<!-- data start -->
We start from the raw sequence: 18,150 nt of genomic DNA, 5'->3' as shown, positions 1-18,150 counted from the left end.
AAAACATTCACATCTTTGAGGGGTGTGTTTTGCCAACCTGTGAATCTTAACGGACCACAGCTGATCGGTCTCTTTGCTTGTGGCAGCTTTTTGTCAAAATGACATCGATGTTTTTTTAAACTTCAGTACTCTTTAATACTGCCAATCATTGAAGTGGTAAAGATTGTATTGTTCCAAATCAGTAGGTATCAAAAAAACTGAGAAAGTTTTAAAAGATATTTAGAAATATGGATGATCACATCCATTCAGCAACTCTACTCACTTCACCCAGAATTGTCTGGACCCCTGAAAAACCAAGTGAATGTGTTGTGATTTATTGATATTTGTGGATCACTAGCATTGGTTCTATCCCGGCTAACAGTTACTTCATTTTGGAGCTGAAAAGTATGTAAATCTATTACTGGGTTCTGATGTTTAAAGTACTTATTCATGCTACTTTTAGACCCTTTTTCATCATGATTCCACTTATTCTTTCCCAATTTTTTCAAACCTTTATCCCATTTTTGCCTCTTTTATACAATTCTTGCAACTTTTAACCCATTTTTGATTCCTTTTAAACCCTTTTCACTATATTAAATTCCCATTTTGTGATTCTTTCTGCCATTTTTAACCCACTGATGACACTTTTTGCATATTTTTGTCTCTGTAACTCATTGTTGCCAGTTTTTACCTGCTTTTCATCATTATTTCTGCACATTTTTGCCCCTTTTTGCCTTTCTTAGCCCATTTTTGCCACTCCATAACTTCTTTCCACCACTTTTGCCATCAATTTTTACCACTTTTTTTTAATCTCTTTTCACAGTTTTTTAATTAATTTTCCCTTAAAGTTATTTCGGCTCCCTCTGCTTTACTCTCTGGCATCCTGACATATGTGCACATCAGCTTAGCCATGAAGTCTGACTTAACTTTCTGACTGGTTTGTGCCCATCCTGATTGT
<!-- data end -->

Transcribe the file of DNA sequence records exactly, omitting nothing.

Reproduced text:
We start from the raw sequence: 18,150 nt of genomic DNA, 5'->3' as shown, positions 1-18,150 counted from the left end.
AAAACATTCACATCTTTGAGGGGTGTGTTTTGCCAACCTGTGAATCTTAACGGACCACAGCTGATCGGTCTCTTTGCTTGTGGCAGCTTTTTGTCAAAATGACATCGATGTTTTTTTAAACTTCAGTACTCTTTAATACTGCCAATCATTGAAGTGGTAAAGATTGTATTGTTCCAAATCAGTAGGTATCAAAAAAACTGAGAAAGTTTTAAAAGATATTTAGAAATATGGATGATCACATCCATTCAGCAACTCTACTCACTTCACCCAGAATTGTCTGGACCCCTGAAAAACCAAGTGAATGTGTTGTGATTTATTGATATTTGTGGATCACTAGCATTGGTTCTATCCCGGCTAACAGTTACTTCATTTTGGAGCTGAAAAGTATGTAAATCTATTACTGGGTTCTGATGTTTAAAGTACTTATTCATGCTACTTTTAGACCCTTTTTCATCATGATTCCACTTATTCTTTCCCAATTTTTTCAAACCTTTATCCCATTTTTGCCTCTTTTATACAATTCTTGCAACTTTTAACCCATTTTTGATTCCTTTTAAACCCTTTTCACTATATTAAATTCCCATTTTGTGATTCTTTCTGCCATTTTTAACCCACTGATGACACTTTTTGCATATTTTTGTCTCTGTAACTCATTGTTGCCAGTTTTTACCTGCTTTTCATCATTATTTCTGCACATTTTTGCCCCTTTTTGCCTTTCTTAGCCCATTTTTGCCACTCCATAACTTCTTTCCACCACTTTTGCCATCAATTTTTACCACTTTTTTTTAATCTCTTTTCACAGTTTTTTAATTAATTTTCCCTTAAAGTTATTTCGGCTCCCTCTGCTTTACTCTCTGGCATCCTGACATATGTGCACATCAGCTTAGCCATGAAGTCTGACTTAACTTTCTGACTGGTTTGTGCCCATCCTGATTGT